Surviving a Boat in a Storm: 2 Vital Calls

As a boat owner or enthusiast, encountering a storm while out on the water can be a terrifying experience. The combination of turbulent waves, strong winds, and limited visibility can pose a significant threat to both the safety of the passengers and the integrity of the vessel. In such situations, it is imperative to know how to survive a boat in a storm.

Understanding the Risks

Before delving into the specific actions to take during a storm at sea, it’s crucial to understand the potential risks involved. Here are some of the primary dangers to be aware of:

  • Capsizing: High waves and intense winds can easily cause a boat to capsize, leading to potential injuries or even fatalities.
  • Flooding: Heavy rain or waves crashing over the deck can quickly flood the boat, putting it at risk of sinking.
  • Loss of Control: Strong winds can make it difficult to steer the boat, leading to loss of control and potential collisions with other vessels or submerged objects.
  • Injuries: Sudden movements of the boat can cause passengers to fall and sustain injuries, especially if they are not properly secured.

Vital Calls to Survive a Boat in a Storm

In the face of a storm at sea, there are two vital calls that every boat owner or passenger should make to improve their chances of survival:

1. Call for Help

The first and most critical call to make in a storm situation is to notify the authorities of your whereabouts and the nature of your emergency. This can be done by radio, satellite phone, or any other means of communication available on board. Providing your exact coordinates and a description of your boat can help rescuers locate you more quickly.

Steps to Follow:
  • Stay Calm: It’s essential to remain calm and composed while making the distress call. Speak clearly and provide the necessary information concisely.
  • Give Details: Describe the situation accurately, including the size of your boat, the number of passengers on board, and any injuries or damage sustained.
  • Follow Instructions: If the authorities provide you with instructions or guidance, make sure to follow them promptly and precisely.

2. Call for Action on Board

In addition to calling for external help, it is crucial to take immediate action on board to enhance your chances of survival. This includes implementing safety measures and making strategic decisions to navigate the storm safely.

Actions to Take:
  • Secure Loose Items: Ensure that all loose items on deck are secured or stowed away to prevent them from causing damage or injury during rough seas.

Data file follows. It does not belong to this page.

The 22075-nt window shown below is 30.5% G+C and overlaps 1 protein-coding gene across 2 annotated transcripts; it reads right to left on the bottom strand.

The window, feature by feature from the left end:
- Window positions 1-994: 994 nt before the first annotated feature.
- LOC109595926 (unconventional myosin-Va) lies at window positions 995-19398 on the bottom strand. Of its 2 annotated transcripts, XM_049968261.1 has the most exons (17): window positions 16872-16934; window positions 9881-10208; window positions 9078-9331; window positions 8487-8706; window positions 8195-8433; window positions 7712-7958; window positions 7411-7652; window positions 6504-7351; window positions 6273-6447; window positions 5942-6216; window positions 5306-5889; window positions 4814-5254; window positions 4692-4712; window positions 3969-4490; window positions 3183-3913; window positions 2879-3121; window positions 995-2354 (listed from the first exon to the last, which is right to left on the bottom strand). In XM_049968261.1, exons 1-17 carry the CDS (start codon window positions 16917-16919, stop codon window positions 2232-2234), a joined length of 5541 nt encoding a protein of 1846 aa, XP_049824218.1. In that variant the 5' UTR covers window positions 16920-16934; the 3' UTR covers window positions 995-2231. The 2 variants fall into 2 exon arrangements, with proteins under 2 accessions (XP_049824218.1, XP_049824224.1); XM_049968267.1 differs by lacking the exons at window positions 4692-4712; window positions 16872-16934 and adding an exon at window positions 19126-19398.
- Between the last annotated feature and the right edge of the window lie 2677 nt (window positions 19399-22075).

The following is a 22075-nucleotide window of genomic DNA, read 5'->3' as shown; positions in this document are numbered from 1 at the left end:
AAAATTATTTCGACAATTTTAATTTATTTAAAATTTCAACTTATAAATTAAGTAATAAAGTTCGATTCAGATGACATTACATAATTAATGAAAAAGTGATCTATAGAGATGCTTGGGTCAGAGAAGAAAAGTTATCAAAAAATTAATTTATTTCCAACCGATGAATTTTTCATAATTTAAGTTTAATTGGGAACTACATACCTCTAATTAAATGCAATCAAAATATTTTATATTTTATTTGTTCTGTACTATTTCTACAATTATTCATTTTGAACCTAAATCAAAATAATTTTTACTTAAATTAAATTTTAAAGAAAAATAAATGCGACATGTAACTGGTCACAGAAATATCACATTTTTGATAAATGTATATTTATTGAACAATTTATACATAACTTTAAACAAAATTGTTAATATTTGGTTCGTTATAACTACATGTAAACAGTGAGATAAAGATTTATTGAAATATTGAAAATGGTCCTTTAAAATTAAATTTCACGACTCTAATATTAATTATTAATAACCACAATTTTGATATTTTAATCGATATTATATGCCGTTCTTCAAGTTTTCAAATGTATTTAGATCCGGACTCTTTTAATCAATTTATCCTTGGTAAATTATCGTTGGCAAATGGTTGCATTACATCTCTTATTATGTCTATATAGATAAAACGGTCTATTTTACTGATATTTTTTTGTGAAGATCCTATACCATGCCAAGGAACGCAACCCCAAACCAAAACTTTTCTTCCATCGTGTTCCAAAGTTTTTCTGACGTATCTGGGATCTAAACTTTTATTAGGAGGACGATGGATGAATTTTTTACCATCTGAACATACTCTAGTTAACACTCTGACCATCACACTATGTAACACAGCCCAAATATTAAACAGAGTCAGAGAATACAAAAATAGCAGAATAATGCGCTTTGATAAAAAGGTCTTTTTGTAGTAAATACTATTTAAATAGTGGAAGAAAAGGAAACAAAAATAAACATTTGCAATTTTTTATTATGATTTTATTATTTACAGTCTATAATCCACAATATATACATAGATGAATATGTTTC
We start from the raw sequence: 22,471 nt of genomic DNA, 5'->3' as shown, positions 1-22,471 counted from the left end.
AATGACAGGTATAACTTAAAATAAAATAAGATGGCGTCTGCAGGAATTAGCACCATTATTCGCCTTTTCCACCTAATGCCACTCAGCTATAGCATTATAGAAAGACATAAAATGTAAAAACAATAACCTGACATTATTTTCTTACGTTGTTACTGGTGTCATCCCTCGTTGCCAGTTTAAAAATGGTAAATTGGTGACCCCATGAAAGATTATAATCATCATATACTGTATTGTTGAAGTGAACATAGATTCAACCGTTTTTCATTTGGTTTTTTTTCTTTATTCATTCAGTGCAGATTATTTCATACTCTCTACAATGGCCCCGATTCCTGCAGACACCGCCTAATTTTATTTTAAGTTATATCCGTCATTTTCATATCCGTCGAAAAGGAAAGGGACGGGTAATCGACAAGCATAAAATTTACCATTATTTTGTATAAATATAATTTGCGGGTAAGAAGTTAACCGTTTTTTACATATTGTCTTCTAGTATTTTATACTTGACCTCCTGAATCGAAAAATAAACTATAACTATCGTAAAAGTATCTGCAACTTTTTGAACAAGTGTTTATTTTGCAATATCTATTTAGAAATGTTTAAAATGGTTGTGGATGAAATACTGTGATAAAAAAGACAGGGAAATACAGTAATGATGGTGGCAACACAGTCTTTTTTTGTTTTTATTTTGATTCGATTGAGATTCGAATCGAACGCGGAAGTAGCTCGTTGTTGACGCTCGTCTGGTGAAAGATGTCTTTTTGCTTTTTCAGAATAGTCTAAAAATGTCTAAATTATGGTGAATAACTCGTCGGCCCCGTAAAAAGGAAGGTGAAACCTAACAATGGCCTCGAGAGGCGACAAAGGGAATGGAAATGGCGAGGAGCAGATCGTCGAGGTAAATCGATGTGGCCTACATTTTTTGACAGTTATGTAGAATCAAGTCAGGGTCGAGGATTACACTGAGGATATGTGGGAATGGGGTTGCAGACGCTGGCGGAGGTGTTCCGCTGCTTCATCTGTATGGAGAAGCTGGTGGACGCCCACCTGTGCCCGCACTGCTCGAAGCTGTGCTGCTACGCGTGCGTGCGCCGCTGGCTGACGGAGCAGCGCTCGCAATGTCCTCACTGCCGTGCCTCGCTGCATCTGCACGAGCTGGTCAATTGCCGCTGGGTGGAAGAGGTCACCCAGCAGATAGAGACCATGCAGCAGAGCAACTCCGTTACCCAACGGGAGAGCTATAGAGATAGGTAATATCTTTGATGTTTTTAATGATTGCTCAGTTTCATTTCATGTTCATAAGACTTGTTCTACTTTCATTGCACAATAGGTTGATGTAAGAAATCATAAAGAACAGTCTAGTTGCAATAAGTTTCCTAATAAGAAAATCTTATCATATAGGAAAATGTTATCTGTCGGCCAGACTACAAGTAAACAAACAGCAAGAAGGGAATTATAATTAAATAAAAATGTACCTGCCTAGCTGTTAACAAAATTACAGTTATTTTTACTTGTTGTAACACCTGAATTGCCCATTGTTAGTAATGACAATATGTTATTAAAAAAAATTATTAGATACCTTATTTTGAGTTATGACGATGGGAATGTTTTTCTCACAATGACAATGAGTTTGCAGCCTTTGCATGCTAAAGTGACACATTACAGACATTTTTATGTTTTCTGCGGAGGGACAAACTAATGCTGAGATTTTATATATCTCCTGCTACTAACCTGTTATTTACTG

• Check Life Saving Equipment: Verify that life jackets, life rafts, and other safety equipment are easily accessible and in good working condition.
  • Reduce Speed: Slow down the boat to minimize the impact of waves and improve stability. Avoid making sharp turns or sudden maneuvers.
  • Keep Communication Open: Maintain communication among passengers and crew members to coordinate actions and provide reassurance.

Frequently Asked Questions (FAQs)

  1. Should I stay below deck during a storm?
  2. It is generally safer to stay above deck during a storm to monitor the situation and respond to emergencies promptly. However, if the conditions are too severe, seek shelter below deck but ensure proper ventilation and communication.

  3. What should I do if my boat starts taking on water?

  4. If your boat is taking on water, use any available means to plug the leak, such as bailing, using onboard pumps, or emergency repair kits. Additionally, alert the authorities and prepare to abandon ship if necessary.

  5. Is it safe to swim to shore in a storm?

  6. Swimming to shore in a storm is highly dangerous and not recommended, as strong currents, high waves, and limited visibility can put you at risk of exhaustion or drowning. It is safer to stay with the boat and await rescue.

  7. How can I prevent seasickness during a storm?

  8. To prevent seasickness during a storm, stay hydrated, maintain a balanced diet, avoid alcohol, and focus on the horizon or stable objects to reduce motion sickness symptoms. Consult a medical professional for suitable remedies.

  9. What emergency signals should I use in a storm?

  10. In a storm, use distress signals such as continuous horn blasts, orange smoke flares, or flashing lights to indicate that you require assistance. Familiarize yourself with the appropriate signaling devices on your boat.

Remember, preparation is key to surviving a boat in a storm. By staying informed, maintaining communication, and taking proactive measures, you can increase your chances of weathering the storm safely.


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